This story throws light on the kingdom of Heaven: A king decided to settle accounts with his servants.
Among the first of them was one who owed him ten thousand pieces of gold. As the man could not
repay the debt, the king commanded that he be sold as a slave with his wife, his children and all his
goods, as repayment.
The servant threw himself at the feet of the king and said, ‘Give me time, and I will pay you back
everything.’ The king took pity on him, and not only set him free, but even canceled his debt.
When this servant left the king’s presence, he met one of his fellow servants, who owed him a
hundred pieces of silver. He grabbed him by the throat and almost choked him, shouting,
‘Pay me what you owe!’ His fellow servant threw himself at his feet and begged him, ‘Give me time,
and I will pay everything.’ But the other did not agree, and sent him to prison until he had
paid all his debt.
Now the servants of the king saw what had happened. They were extremely upset, and so they
went and reported everything to their lord. Then the lord summoned his servant and said,
‘Wicked servant, I forgave you all that you owed me when you begged me to do so. Weren’t you bound
to have pity on your fellow servant, as I had pity on you?’ The lord was now angry. He handed the
wicked servant over to be punished, until he had paid the whole debt.”
Jesus added, “So will my heavenly Father do with you, unless you sincerely forgive your brothers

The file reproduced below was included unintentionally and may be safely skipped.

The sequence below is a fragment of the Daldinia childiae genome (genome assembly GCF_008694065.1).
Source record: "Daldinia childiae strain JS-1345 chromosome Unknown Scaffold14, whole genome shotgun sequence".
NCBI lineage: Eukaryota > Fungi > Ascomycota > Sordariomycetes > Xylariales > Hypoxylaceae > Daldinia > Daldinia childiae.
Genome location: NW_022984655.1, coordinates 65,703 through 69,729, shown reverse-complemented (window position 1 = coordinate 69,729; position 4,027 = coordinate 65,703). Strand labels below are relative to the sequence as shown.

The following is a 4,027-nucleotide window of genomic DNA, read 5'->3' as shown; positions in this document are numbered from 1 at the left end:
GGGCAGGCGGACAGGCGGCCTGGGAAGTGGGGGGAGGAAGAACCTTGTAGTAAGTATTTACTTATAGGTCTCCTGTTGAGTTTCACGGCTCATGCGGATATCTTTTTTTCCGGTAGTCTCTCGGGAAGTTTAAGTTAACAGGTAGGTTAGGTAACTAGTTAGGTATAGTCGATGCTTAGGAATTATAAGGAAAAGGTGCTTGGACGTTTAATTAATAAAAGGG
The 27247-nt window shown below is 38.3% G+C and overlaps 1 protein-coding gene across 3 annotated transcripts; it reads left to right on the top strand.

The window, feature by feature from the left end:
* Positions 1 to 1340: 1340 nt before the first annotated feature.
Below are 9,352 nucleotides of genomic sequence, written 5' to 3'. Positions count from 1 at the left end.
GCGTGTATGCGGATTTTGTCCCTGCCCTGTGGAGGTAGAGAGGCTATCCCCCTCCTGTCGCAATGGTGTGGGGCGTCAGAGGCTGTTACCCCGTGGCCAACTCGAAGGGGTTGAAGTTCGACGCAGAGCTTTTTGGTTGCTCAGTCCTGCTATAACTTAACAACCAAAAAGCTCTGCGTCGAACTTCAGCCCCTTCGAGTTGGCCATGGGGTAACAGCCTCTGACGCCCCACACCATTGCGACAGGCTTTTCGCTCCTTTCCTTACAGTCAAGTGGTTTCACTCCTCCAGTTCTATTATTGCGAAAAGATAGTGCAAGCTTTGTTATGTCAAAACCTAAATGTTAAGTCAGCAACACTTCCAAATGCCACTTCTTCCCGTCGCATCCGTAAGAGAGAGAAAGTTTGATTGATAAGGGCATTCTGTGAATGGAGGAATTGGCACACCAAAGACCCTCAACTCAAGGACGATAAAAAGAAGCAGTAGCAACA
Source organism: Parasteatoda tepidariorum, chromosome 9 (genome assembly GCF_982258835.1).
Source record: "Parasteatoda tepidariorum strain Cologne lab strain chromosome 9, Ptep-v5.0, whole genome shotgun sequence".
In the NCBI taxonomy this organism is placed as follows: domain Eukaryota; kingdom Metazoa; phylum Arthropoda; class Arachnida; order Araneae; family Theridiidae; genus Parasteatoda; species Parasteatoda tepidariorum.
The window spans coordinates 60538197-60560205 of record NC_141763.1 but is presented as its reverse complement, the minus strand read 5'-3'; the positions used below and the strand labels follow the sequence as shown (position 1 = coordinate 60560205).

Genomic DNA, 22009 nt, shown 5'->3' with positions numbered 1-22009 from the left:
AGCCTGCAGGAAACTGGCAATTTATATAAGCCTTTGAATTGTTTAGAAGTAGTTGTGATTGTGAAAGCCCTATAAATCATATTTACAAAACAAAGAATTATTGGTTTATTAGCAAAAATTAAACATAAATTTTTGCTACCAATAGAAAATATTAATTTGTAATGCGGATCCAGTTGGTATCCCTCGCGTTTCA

and sisters.” When Jesus had finished these sayings, he left Galilee and arrived at the border of Judea,
on the other side of the Jordan River.
How do we understand the psychology of the servant who was forgiven much, but maltreated his own
servant who owed him much less? I suspect that he felt humiliated and his narcissistic ego was
deeply wounded by the public forgiveness offered by the King. First of all, he hadn’t asked for forgiveness;
only for a little more time to pay off his debts. Instead, he was forgiven generously and totally. But such
forgiveness can birth gratitude only in a heart hat is characterized by humility and openness to the other.
In egoistic hearts, it creates only humiliation and self-hate, which must be transformed into hate for the
other. And given that he could not take it out on the King, he had to displace the hatred to an inferior over
whom he had command. Such souls can only end up in self-made prisons of inner suffering, sadly so.
© Copyright Bible Diary 2022